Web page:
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Confession of an Atheist

Buddhist scholar Stephen Batchelor tells Sonal Srivastava why Buddhism is not a religion.
Why do you call yourself a Buddhist atheist?
In some sense, all Buddhists are atheists. In fact the title of my new book is Confession of a Buddhist Atheist because atheism has become an important topic in America and Europe. There are a number of people positing a rather militant atheism as a reaction against what they consider to be superstitious or fundamental religions.
This is creating a polarisation which we don’t need. It is putting people in opposition towards one another that is bound to be destructive. It is also ignoring the fact that you can have a fully realised life as an atheist. The idea that atheism is irreconcilable with religion is blatantly false.
Buddhists don’t believe in God but they are able to lead a life devoted to spiritual values and practices, ethics and morals without any recourse to the word god or anything remotely similar to the word god. In Buddhism, the core values are wisdom, compassion, tolerance, commitment to an ethical way of life and reflection on the meaning and purpose of life.
They don’t need to be underwritten by belief in a transcendent deity. What Buddha taught in the fifth century BC was a complete way of life, which most people consider to be spiritual or religious and yet without any God. One of the preachers of Buddhism rejected the pedantic ideas of atman and Brahmn. It’s not accidental that Buddha didn’t mention God, even though he quite deliberately presented something opposite to it.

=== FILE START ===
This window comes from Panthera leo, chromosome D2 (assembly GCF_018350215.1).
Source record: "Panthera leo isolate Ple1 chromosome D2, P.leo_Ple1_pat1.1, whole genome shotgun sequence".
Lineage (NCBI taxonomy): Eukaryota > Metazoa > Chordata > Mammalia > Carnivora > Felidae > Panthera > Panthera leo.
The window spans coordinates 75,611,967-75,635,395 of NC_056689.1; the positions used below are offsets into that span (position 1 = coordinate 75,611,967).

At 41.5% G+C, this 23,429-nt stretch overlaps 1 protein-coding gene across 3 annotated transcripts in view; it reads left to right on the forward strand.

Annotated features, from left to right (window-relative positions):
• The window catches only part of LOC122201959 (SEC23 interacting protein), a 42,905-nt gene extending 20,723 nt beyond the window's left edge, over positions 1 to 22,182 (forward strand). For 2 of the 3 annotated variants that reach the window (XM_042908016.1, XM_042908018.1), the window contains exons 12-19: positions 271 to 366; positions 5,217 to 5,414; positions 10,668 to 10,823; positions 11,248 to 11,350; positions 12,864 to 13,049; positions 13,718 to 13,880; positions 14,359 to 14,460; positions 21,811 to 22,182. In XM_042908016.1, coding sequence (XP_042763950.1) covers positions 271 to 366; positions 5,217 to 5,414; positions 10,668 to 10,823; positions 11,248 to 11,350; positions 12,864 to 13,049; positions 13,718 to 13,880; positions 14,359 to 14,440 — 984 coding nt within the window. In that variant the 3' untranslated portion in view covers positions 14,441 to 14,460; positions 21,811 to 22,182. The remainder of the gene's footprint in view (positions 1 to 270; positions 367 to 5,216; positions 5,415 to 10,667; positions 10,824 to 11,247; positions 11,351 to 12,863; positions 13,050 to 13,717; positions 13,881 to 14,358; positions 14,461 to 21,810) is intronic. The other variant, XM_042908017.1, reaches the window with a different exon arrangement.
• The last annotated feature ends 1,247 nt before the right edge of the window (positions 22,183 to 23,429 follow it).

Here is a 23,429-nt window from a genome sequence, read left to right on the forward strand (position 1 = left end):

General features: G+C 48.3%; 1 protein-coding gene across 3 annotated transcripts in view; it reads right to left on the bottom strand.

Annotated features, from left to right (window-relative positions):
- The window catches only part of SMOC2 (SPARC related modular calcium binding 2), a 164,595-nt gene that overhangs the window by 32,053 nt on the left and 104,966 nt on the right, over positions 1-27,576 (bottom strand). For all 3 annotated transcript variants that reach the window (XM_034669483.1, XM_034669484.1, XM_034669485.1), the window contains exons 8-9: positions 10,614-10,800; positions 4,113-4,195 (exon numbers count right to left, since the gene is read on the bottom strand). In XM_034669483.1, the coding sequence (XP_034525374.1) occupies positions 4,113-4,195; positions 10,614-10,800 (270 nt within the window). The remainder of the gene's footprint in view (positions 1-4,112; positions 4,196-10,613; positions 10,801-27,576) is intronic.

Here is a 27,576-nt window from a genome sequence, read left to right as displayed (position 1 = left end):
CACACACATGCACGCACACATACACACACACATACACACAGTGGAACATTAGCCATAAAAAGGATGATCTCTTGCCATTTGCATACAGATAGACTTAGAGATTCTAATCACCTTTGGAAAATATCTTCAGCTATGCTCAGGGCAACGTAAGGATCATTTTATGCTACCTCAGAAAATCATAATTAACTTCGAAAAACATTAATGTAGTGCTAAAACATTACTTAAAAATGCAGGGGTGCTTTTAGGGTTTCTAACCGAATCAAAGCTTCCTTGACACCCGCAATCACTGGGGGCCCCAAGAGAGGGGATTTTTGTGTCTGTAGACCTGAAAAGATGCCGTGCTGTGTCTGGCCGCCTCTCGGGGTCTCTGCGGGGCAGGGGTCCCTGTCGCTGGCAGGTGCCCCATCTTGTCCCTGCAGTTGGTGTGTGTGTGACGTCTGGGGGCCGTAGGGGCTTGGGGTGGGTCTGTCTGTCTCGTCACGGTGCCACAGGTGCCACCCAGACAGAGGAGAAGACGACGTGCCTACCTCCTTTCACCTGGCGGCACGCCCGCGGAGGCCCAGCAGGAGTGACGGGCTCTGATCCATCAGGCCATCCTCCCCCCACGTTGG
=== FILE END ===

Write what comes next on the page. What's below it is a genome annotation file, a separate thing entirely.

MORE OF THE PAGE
By saying Buddhism is not a religion, aren’t you moving away from the traditional definition of religion?
Buddhism has certainly ended up as a religion. It’s got shrines and statues and chanting and all the stuff that goes with religion. So, yes Buddhism has certainly become a religion, but this was not the idea that Buddha had in mind. He was not particularly concerned with behaviours that were called religious. Try and imagine what it was to be around the Buddha, while he was alive. You wouldn’t think it is religious activity or overt religious behaviour at all.
Historically, you could say that about Christianity and perhaps other traditions too. Over time these spiritual, philosophical movements become embedded with religious institutions, where people are expected to have faith in a certain body of doctrines and teachings. They were expected to have reverence for certain historical characters and usually the gods get in again.
The Buddha effectively was slowly turned into a god. In later concepts of Buddhism, you get different deities such as Avalokiteshwara, rather divine figures very similar to the pantheon of Hindu gods. This is quite alien to anything that Buddha had thought.
You were trained to be a Buddhist monk; what was your experience?
In my own training as a monk, I started out as someone who was quite devout, and willing to accept how Tibetan Buddhism was presenting the teachings of Buddha. The more I studied the early writings of Buddhism in the Pali cannon, I realised that Buddhism had evolved.
Wherever the Buddhist teachings went, to Tibet or Japan, it adapted and mutated according to the circumstances in the host countries. This shows that Buddhism is not a fixed thing; it is constantly adapting to changing circumstances.
As Buddhism enters modernity, it has to come to terms with the views of natural science, modern philosophy, psychology, and with modern society. This is a great challenge for traditional Buddhism, as it hasn’t changed much in the last five or six centuries. All forms of Buddhism that we know are schools that started in the middle ages. Suddenly within a hundred years, these schools find themselves in modern-day America addressing the concerns of people who live in California.
In this dialogue, people begin to question certain Buddhist orthodox ideas that are taught in different schools and begin to look for ideas that have a resonance in contemporary issues. I wrote a book: Buddhism Without Beliefs in which I suggested that Buddhism as a system of thought is closer to modern agnosticism than it is to modern religion.
Sonal Srivastava

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